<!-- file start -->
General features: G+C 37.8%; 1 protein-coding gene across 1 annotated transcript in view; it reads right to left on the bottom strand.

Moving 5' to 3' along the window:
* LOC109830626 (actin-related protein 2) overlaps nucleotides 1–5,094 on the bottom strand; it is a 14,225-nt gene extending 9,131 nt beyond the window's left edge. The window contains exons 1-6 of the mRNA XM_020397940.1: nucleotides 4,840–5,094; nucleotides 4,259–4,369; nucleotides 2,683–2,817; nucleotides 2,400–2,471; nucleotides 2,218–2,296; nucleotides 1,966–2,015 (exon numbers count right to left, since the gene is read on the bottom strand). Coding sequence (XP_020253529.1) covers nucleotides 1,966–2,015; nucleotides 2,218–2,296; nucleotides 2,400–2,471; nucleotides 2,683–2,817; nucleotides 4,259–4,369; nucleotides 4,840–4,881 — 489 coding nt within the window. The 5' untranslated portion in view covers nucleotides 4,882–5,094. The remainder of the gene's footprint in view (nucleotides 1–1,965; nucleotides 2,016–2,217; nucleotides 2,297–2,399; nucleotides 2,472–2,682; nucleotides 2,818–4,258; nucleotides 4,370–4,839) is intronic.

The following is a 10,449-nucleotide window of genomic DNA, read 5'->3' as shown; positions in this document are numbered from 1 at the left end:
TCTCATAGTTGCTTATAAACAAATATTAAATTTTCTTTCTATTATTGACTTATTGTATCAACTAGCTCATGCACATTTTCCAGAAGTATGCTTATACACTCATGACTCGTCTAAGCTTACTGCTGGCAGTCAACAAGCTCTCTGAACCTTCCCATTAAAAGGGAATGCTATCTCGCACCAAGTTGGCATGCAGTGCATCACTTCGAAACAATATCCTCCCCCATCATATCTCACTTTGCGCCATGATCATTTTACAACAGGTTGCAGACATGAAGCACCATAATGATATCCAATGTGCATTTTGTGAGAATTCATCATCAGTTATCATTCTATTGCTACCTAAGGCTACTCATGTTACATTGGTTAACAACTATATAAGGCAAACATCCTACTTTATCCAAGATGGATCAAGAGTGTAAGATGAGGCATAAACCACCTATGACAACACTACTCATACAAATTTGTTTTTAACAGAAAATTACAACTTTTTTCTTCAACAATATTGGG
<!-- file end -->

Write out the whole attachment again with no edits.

General features: G+C 37.8%; 1 protein-coding gene across 1 annotated transcript in view; it reads right to left on the bottom strand.

Moving 5' to 3' along the window:
* LOC109830626 (actin-related protein 2) overlaps nucleotides 1–5,094 on the bottom strand; it is a 14,225-nt gene extending 9,131 nt beyond the window's left edge. The window contains exons 1-6 of the mRNA XM_020397940.1: nucleotides 4,840–5,094; nucleotides 4,259–4,369; nucleotides 2,683–2,817; nucleotides 2,400–2,471; nucleotides 2,218–2,296; nucleotides 1,966–2,015 (exon numbers count right to left, since the gene is read on the bottom strand). Coding sequence (XP_020253529.1) covers nucleotides 1,966–2,015; nucleotides 2,218–2,296; nucleotides 2,400–2,471; nucleotides 2,683–2,817; nucleotides 4,259–4,369; nucleotides 4,840–4,881 — 489 coding nt within the window. The 5' untranslated portion in view covers nucleotides 4,882–5,094. The remainder of the gene's footprint in view (nucleotides 1–1,965; nucleotides 2,016–2,217; nucleotides 2,297–2,399; nucleotides 2,472–2,682; nucleotides 2,818–4,258; nucleotides 4,370–4,839) is intronic.

The following is a 10,449-nucleotide window of genomic DNA, read 5'->3' as shown; positions in this document are numbered from 1 at the left end:
TCTCATAGTTGCTTATAAACAAATATTAAATTTTCTTTCTATTATTGACTTATTGTATCAACTAGCTCATGCACATTTTCCAGAAGTATGCTTATACACTCATGACTCGTCTAAGCTTACTGCTGGCAGTCAACAAGCTCTCTGAACCTTCCCATTAAAAGGGAATGCTATCTCGCACCAAGTTGGCATGCAGTGCATCACTTCGAAACAATATCCTCCCCCATCATATCTCACTTTGCGCCATGATCATTTTACAACAGGTTGCAGACATGAAGCACCATAATGATATCCAATGTGCATTTTGTGAGAATTCATCATCAGTTATCATTCTATTGCTACCTAAGGCTACTCATGTTACATTGGTTAACAACTATATAAGGCAAACATCCTACTTTATCCAAGATGGATCAAGAGTGTAAGATGAGGCATAAACCACCTATGACAACACTACTCATACAAATTTGTTTTTAACAGAAAATTACAACTTTTTTCTTCAACAATATTGGG